The old green house stood overlooking the bay. It was small by modern standards but adequate for the time. The family survived on the hard work of both parents, the fisher/farmer father and the mother, who was involved in every part of life in rural Newfoundland, besides doing everything at home.
Outside the front door, which was rarely used, on either side of the steps, rose bushes grew untended over the years. Who had time for cosmetic gardening when there were fish to catch and process, animals to tend and vegetables to grow besides raising three children? The roses flourished on their own.
These were the flowers of my youth, buds like lipstick, rose-pink petals with yellow centers, scent in the air especially after the rain, petals covering the ground when blooms were spent.
Recently, another green house, on another island, took me back in time. At the beach house, the owners had planted rose bushes around the house.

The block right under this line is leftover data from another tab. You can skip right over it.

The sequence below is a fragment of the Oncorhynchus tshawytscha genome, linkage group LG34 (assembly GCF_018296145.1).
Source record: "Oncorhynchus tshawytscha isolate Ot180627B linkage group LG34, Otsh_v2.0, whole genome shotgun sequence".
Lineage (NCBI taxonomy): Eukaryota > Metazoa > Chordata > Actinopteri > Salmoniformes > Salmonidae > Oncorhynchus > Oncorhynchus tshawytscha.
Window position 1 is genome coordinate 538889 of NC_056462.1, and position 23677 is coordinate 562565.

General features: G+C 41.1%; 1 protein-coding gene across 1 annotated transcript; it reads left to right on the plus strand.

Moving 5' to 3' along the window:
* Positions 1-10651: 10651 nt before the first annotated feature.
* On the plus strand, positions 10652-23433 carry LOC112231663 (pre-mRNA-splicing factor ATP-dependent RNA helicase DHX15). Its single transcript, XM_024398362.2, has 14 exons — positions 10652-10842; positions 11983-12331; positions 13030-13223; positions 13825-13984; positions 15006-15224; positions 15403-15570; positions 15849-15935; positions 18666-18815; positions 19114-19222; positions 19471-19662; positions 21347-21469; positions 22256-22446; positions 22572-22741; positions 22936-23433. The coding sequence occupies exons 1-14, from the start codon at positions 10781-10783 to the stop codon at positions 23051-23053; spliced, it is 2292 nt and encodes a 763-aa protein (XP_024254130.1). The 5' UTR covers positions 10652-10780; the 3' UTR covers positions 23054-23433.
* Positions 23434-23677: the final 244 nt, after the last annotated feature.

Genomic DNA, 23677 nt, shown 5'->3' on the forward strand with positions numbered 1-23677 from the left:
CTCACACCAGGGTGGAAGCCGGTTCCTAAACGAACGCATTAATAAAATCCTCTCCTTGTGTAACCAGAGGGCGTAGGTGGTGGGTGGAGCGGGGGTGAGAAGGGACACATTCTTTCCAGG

Those bushes, a hub of activity for the insect population, were a source of fond memories of my grandparents’ home in Motion Bay, in the province of my birth.
On Prince Edward Island, the roses are visited by bees and other insects as they bloom untended around the house which faces the Northumberland Strait.
White roses are here too, just as pretty and inviting to the six legged creatures and enjoyable to the humans as the rose-pink ones.
From the hot tub on the screened-in deck, I can hear the buzz and smell the rose scent as my grandchildren and I relax in the hot water.
Every now and then, the past and the present merge as life comes full circle.